Finnish fine artist, theologian and animal rights activist Limppu Witick explores how God’s love for animals can be expressed through art.
We have all heard the numbers of chickens, turkeys, cows and pigs that are bred for human use. We have seen pictures and video material of them in cages, pens and barns. Numerous snouts, beaks, tails, wings… there are so many animals that it’s hard to imagine they all have their own persona and their own life story. It’s easier to see them as a huge crowd instead of many sentient individuals. This is problematic because once we begin to recognise feelings, features and habits that are familiar to ourselves, we can – at least on some level – understand how the other person feels. By recognition we start to feel compassion.
In a Christian context recognising animals as individual beings is often difficult as well. It’s even neglected. We tend to leave their value and characteristics out of our religious circles by dismissing their emotions and lives. Whether it’s art, sermons, hymns or prayers, animals are mostly described just as symbols or as a rather small part of the created world, not as sentient beings we could relate to. Animal concerns are rarely mentioned in prayer during intercessions. Neither do we publicly discuss ways to alleviate the suffering of our fellow creatures or consider how God might want us to treat them.
Even though we are often reminded to show compassion, we tend to forget that people aren’t the only ones who need it.
On some level animals are forgotten in Christianity – and it’s hard to notice something that has slipped from your mind. For example, I myself didn’t perceive them from the perspective of faith for a long time, although I studied theology at a university. I was concerned how we treat animals, but somehow reasoned that theology was one thing and animal rights another, and they had absolutely nothing to do with each other. Combining these two didn’t even cross my mind. One day I happened to read an article about animal ethics and theology, and soon I became aware of how good we are at brushing animals aside. I started to explore Christian perspectives of animals and, whilst at university, wrote both my Bachelor’s and Master’s theses on animal theology. It didn’t take long to discover that the topic was also quite new among other theology students and it raised mixed feelings: curiosity, bewilderment, joy, amusement, and even anger.
In my free time I painted a lot. It was only inevitable that the thoughts and feelings considering animals found their way on the canvas. After graduating and becoming a full-time artist, the idea of creating some new kind of Christian imagery about animals inspired me. In my paintings I wanted to represent animals not as a background but as a serious consideration.
For example, the painting called Finally is about a pig that has cut marks drawn on her skin being washed off. She has an ear tag that says “John. 13: 13–17”. In those Bible verses Jesus has just washed the Disciples’ feet, despite being above them as their Teacher and Lord. He gives an example of how we should treat each other. Even if we think we are above animals, that doesn’t mean we should become arrogant towards them. We can, and we should care about them and try to wash off the marks we have put on them.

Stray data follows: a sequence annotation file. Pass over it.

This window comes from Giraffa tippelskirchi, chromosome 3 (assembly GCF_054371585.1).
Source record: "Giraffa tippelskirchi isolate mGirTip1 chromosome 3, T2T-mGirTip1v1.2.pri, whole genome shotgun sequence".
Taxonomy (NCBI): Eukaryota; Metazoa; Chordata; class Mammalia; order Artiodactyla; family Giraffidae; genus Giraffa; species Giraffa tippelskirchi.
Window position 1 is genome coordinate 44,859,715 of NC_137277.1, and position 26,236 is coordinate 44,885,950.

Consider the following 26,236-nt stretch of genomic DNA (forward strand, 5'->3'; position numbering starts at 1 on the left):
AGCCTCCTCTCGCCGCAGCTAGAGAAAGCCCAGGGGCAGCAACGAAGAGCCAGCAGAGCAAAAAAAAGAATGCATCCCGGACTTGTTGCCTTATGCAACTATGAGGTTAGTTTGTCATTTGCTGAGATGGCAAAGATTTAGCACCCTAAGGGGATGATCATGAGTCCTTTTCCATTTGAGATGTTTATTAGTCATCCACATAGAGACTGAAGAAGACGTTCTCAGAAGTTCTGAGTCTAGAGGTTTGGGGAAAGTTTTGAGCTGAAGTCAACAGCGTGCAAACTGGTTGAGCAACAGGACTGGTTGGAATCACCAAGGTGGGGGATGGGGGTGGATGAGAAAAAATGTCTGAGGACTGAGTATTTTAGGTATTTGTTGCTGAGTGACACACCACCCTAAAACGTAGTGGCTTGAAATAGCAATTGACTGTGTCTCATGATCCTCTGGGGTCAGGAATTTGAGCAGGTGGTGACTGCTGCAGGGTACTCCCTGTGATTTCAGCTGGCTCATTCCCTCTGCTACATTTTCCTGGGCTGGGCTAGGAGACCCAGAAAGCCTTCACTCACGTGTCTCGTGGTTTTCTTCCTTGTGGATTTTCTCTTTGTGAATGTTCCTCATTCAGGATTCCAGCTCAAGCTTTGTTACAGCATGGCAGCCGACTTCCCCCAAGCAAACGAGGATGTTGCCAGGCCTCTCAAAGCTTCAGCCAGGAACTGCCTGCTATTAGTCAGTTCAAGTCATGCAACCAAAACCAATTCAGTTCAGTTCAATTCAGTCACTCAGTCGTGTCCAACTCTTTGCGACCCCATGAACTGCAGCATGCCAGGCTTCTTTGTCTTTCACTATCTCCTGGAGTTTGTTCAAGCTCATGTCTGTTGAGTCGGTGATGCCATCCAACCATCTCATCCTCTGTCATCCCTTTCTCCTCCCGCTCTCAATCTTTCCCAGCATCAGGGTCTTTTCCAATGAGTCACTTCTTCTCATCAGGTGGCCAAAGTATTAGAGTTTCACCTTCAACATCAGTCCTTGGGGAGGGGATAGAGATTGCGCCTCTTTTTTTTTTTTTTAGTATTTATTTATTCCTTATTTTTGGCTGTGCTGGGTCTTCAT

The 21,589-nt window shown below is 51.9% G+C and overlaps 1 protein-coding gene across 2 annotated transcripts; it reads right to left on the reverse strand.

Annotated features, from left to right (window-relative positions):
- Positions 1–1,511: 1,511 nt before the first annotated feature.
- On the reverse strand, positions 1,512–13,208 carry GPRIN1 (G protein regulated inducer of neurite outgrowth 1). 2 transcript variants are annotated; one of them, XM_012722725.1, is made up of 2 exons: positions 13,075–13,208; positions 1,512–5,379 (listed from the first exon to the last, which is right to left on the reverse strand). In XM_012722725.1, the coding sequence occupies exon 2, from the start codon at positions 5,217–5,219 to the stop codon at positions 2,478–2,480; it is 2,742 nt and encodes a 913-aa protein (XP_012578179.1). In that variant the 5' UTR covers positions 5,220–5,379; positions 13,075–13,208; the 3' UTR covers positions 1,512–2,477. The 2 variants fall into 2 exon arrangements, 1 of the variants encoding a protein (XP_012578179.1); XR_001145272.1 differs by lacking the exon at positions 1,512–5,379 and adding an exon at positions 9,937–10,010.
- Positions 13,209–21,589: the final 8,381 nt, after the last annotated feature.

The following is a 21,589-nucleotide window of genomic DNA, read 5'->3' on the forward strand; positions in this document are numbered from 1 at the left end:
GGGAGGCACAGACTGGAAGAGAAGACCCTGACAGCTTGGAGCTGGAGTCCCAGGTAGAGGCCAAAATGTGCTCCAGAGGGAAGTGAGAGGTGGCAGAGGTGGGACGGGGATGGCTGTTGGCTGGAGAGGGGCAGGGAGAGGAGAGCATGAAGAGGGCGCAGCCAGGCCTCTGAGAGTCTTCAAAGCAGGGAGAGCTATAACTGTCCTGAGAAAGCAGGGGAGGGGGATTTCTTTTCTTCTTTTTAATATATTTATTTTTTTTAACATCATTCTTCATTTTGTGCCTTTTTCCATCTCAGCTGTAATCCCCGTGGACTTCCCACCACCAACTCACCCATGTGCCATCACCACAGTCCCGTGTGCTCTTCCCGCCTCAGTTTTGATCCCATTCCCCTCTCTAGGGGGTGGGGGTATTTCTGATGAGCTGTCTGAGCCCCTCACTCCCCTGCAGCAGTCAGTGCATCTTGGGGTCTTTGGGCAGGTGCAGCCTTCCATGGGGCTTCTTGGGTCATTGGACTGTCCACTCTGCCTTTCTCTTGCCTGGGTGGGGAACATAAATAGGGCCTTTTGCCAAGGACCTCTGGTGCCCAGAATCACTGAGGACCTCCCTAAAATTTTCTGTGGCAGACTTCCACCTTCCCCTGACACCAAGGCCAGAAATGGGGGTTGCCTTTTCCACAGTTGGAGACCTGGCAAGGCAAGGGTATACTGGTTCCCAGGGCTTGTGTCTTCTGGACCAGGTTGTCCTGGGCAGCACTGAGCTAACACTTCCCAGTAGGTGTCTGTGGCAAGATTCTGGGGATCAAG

Harlow’s Church of Motherly Love and Fatherly Grace, on the other hand, is a piece where a monkey is hanging on a cloth that is wrapped around a cold, but decorative cross. The painting refers to Harry Harlow, a psychologist, who studied a mother’s importance in the development of children by observing infant rhesus macaques separated from their mothers. Harlow made a red eyed “cloth-mother” for infants and noticed that they would rather choose a fake mum’s presence than food. Infants attempted to hug the cloth-mother even if there were dangerous spikes placed on it. In the painting, church has been presented as cloth-mum, ignoring animals completely. Our religious behaviour is just watching them and making observations for our own sake.
Even though this last-mentioned painting contains a bit of a dark view of our behaviour, I feel there is a lot of potential in Christianity when it comes to animal rights. The Bible encourages us to be merciful and loving, and animals aren’t excluded from that. That’s why there is always hope included in every piece I have painted.
After all, they are just paintings, just objects consisting of paint, wood and canvas; tools to pass on ideas, emotions and thoughts. It’s bizarre how sometimes it’s easier for us to appreciate a human-made painting than a living being. Needless to say, it still means a lot to me if this art can encourage even one person to speak up for animals.
Maybe someday numbers will become individuals and animals will be given a more central role in churches, in Christian discussion and in our everyday lives. I hope in the near future we will recognise the use of non-animal-tested products, vegan food and speaking up for our co-creatures as an act of mercy and a mark of love. I believe that by reminding each other to care for animals through our daily actions, we can positively influence attitudes towards them and help each other to recognise them as God’s unique creatures.
Limppu Witick is a Finnish fine artist, theologian and animal rights activist. For more information about Limppu’s work, visit her personal website.